All of us that were on the course have kept in touch and are in a Whatsapp group together, which has been invaluable not only for support, and sharing work opportunities, but also for the mutual griping about trying to do this as a job. As well as occasional pictures of dogs or chatting about biscuits.

“I’ve always been a workaholic but now I’m even more active about finding work and being quite shameless about approaching people to hire me.”

As well as all of this – you’re also a dad. How did your career change when you had your daughter?

It changed in quite a few ways. One was that, well now, I’m not just responsible for me but also it turns out my daughter who needs to eat and live somewhere too. Kids are selfish like that. I’ve always been a workaholic but now I’m even more active about finding work and being quite shameless about approaching people to hire me.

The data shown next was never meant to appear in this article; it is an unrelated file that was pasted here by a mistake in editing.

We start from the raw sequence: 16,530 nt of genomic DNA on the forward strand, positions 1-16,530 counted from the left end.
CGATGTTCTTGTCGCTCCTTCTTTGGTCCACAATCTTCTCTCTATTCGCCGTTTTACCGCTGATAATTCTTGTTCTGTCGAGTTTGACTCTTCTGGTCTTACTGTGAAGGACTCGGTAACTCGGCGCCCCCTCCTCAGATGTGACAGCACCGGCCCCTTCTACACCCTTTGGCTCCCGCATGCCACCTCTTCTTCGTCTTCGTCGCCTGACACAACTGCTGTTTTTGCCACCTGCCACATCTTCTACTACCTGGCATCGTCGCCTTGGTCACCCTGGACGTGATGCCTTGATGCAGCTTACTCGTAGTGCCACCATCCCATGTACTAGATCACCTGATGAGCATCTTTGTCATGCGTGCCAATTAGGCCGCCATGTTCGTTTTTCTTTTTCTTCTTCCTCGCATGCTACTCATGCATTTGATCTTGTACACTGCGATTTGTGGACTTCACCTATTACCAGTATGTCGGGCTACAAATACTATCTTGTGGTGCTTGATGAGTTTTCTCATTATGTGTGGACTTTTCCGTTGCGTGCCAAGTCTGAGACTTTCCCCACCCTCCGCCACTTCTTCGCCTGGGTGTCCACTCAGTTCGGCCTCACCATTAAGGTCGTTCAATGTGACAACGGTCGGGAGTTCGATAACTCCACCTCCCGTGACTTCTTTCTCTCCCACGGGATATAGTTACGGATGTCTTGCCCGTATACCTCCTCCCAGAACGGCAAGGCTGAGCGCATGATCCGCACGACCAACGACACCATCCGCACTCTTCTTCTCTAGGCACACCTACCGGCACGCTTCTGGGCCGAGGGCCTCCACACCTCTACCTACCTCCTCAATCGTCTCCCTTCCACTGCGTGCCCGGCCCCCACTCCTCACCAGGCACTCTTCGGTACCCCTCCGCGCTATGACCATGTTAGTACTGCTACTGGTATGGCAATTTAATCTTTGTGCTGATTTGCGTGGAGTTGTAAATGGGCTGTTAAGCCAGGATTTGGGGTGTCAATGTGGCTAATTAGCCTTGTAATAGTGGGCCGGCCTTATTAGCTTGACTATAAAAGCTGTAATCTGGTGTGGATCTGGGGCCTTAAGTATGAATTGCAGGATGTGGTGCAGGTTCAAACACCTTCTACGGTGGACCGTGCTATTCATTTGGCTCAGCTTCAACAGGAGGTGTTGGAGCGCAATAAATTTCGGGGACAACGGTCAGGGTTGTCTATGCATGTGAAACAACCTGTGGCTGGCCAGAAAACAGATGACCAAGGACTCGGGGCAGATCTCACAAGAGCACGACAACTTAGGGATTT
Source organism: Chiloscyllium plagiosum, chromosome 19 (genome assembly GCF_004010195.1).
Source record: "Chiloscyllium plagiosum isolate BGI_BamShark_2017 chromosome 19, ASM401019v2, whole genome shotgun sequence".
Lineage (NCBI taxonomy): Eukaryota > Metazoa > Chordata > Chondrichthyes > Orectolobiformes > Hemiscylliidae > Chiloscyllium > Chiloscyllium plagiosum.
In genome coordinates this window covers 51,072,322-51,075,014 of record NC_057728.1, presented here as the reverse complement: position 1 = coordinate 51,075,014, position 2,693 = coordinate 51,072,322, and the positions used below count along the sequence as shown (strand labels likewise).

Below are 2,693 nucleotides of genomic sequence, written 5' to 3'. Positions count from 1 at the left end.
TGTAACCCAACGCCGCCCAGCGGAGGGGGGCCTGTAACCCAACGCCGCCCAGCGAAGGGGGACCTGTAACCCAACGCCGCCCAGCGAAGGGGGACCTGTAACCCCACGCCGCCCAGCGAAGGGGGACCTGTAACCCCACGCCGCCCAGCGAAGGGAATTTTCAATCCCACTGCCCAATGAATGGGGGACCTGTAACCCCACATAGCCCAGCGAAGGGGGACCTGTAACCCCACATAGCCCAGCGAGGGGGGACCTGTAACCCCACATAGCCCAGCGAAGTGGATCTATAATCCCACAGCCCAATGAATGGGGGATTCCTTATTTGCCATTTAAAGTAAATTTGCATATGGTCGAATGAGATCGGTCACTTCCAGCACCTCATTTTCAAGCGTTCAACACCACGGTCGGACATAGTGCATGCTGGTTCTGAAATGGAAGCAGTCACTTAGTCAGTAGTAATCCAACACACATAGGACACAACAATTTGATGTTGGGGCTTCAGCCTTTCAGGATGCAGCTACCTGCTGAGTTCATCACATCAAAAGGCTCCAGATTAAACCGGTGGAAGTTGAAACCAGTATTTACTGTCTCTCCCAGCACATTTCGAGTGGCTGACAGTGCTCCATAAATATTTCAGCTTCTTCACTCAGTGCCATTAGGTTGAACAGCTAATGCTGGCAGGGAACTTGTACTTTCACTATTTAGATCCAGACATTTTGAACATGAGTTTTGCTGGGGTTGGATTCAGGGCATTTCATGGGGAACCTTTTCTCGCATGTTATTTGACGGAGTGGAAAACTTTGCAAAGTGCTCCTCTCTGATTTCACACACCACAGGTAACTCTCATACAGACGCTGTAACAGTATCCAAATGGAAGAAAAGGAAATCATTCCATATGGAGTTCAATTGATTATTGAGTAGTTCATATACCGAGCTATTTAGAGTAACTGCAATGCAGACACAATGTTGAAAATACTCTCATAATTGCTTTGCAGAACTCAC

Another is that I’ve really cut down and almost stopped doing stand-up gigs for adults. This is partly because the live comedy world was shut down during the pandemic and since it came back, it’s now up against all the other cost of living issues. It makes little sense driving to a gig when my fee will be mostly taken up by the petrol to get there. But it’s also to do with energy levels.

Having a kid who gets up at the crack of dawn everyday means I’m struggling to be remotely creative after 8pm. So, I’m really focusing on writing during the day and kids comedy shows on the weekend (as they happen in the afternoon). I think it’s also realising how much I used to be on the road just doesn’t work for me now. I like being at home, taking my daughter to school in the morning and finding stuff for us to do on weekends, rather than being in a traffic jam on the M1 stressing I won’t get to shout at drunk stag dos.

Adversely, but somehow in coherence with the first bit about needing to be responsible, I’ve also realised that I have to do what I want to do with my work otherwise I’ll be a miserable parent and that’s not helpful to my daughter or me. I have much less time so I’ve become tons better at cramming work into school hours during a day, which makes me realise how much time I must’ve wasted before being a parent.

Oh, and it means I can watch loads of telly with my daughter and pretend its actually research, which is the best bit.